I want to get some new grips
Go to any bike shop and you can find a good pair of replacement grips for $6-12. You should be able to find some that are more comfortable than the stock ones. eBay usually has a number of dealers selling grips, too. The Pro Grips brand is quite popular among club members, as are Oury Grips. The Pro Grips have a relatively smooth surface, as opposed to the individual pads offered by the Ourys (similar to the waffle sole on Nikes). Another option is Grip Puppies, which are foam pads that slip over standard grips.
For grips that help smooth out vibration, see Reducing handlebar and footpeg vibration.
Removing bar ends: DON'T. A lot of members go through lots of work drilling, hammering, even using dynamite to remove the bar ends in order to remove the OEM grips. There's really no need, unless you plan to keep those old grips (but why?). You can easily cut them off carefully with a utility knife, then slip the new grips on with soapy water or hairspray. Another reason to cut them off is that some are glued on. There have been reports of one side being glued on while the other wasn't.
To remove: Take a sharp utility knife and cut off the old grips from the bar up. That is, do not cut down into the grip; work the edge of the blade under the grip and cut in an upward motion, to avoid scratching the bars or damaging the throttle tube.
Then take your new grips and apply a little soapy water to the inside of the grip and to the bar itself. You can also use hairspray, should you have some Extra Super Hold left over from the 80's. The soapy water or hair spray will make it easy to slide the new grips on, then after a few hours will dry to leave a good seal that will keep those grips stuck on there. Some members have reported slippage using hair spray, although most haven't. If you have some spray adhesive around, that would be a good alternative. Before you affix them permanently, see the first Note below.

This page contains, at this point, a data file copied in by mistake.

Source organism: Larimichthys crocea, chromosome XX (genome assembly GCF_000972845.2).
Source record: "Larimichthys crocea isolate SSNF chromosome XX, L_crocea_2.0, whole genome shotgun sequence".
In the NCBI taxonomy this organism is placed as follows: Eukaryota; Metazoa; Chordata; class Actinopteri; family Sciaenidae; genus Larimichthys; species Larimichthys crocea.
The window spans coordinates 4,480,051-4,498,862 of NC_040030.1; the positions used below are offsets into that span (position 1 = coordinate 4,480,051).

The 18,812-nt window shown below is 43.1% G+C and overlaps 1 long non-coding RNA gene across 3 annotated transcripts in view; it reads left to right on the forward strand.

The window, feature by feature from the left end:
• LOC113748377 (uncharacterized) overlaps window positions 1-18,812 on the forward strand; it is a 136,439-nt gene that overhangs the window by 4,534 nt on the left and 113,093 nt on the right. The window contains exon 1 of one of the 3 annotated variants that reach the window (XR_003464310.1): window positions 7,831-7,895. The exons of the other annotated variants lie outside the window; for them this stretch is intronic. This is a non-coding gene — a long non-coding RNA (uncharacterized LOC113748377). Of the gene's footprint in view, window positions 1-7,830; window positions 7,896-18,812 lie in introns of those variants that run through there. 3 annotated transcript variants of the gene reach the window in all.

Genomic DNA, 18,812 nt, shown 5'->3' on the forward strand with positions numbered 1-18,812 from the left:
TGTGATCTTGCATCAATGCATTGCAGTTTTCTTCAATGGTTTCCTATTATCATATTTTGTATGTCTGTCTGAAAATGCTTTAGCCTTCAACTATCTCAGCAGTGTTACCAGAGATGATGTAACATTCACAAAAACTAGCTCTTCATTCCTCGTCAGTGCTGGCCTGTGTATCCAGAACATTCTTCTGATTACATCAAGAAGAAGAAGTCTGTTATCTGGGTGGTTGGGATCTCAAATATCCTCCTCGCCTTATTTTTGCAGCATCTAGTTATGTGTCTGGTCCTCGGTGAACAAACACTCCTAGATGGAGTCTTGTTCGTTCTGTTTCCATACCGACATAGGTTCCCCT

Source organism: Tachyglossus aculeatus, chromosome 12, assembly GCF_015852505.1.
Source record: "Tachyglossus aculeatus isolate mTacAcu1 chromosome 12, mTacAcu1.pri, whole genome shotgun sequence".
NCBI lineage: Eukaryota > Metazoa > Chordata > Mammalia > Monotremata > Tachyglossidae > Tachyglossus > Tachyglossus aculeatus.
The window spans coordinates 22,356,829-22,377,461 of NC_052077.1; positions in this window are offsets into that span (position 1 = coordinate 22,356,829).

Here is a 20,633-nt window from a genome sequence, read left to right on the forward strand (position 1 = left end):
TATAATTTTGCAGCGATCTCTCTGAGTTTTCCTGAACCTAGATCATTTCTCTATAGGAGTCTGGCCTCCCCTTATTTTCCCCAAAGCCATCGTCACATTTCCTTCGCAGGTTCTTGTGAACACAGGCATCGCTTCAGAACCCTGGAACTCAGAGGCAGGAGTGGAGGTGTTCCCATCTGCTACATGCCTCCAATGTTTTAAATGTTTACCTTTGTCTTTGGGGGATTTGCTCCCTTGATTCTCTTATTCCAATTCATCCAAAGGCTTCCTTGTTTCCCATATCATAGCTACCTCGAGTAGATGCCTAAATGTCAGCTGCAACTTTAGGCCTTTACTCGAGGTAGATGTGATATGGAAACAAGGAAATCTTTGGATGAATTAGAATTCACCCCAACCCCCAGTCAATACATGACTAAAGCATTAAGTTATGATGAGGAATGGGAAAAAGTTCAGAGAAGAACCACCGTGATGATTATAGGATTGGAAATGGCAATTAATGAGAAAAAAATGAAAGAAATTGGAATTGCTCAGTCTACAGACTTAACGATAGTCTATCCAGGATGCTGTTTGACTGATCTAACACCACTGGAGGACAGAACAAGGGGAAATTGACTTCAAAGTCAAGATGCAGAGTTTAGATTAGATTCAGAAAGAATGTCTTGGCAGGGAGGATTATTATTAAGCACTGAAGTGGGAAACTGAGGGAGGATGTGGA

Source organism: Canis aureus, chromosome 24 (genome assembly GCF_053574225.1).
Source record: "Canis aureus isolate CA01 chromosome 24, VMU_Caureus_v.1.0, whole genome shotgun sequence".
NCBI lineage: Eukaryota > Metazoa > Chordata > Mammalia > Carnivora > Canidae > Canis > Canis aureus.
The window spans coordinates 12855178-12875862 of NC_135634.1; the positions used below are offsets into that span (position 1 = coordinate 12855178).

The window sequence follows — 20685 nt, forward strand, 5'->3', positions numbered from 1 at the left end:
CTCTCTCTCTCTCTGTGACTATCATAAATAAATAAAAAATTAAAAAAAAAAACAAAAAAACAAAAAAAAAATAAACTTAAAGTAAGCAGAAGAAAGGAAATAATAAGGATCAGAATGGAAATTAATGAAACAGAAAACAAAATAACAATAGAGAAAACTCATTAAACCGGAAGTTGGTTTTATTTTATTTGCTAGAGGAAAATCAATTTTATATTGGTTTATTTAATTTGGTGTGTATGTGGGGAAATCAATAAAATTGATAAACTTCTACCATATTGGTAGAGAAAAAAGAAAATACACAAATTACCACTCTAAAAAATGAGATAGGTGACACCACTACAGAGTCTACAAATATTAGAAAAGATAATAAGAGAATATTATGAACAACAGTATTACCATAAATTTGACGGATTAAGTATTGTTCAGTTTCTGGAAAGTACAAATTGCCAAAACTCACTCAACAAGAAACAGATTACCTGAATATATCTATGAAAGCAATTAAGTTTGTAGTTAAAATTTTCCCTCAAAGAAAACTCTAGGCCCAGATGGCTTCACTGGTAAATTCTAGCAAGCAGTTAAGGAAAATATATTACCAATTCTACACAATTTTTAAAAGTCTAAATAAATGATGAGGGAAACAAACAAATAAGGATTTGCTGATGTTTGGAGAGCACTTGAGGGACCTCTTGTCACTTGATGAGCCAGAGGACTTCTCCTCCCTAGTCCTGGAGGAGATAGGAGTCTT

Replacing the grips
There are several ways to do this job; here's one of them. It works.
This process is being shown an a Yamaha Maxim. Yes, some of our members do have more than one bike. The main difference between the two is that the Ninja has bar ends, but the procedure is the same. We will repeat:
As you can see, the old grips were starting to split on the ends, and were feeling loose.
Since you probably won't be trying to save the old grips, just cut them off.
Be careful when cutting off the grip on the throttle side, as the throttle tube is plastic. In this picture you can see a line where a previous owner started to cut into the tube. Luckily, it's not deep enough to be a concern.
Here are the new grips. Pro-grip 719's. The owner already had a set on his Ninja and liked them. They cost $13.50 at a local Honda dealer. You don't have to buy everything on the internet.
To aid in installing the grips, use hairspray or spray adhesive. This not only holds the grips in place once dry, it also keeps you from having to remove the bar ends. The hairspray allows the grips to slide over the bar ends on the Ninja.
Before you install the grips, make sure you identify which is the left and which is the right side. As you can see in the following picture, the grip on the right is larger in diameter. This is the grip for the right side. It needs to be bigger for the throttle tube.
The trick is to spray your adhesive into the inside of the grip to help it slide on. Once the hairspray dries it becomes tacky, helping to hold the grip in place.
While the hairspray is still wet, slide the grip over the end of the bar. Do one side at a time, so the 'glue' doesn't have time to dry out.
On the right side, make sure to leave a gap at the end, so the grip doesn't make your throttle stick.
Repeat the process for the left side. Make sure you let the hairspray/glue dry before you ride the bike. On a hot, sunny day this should be about 1/2 an hour or so. Also, make sure the throttle doesn't bind before you ride.
Looking good! Feeling good!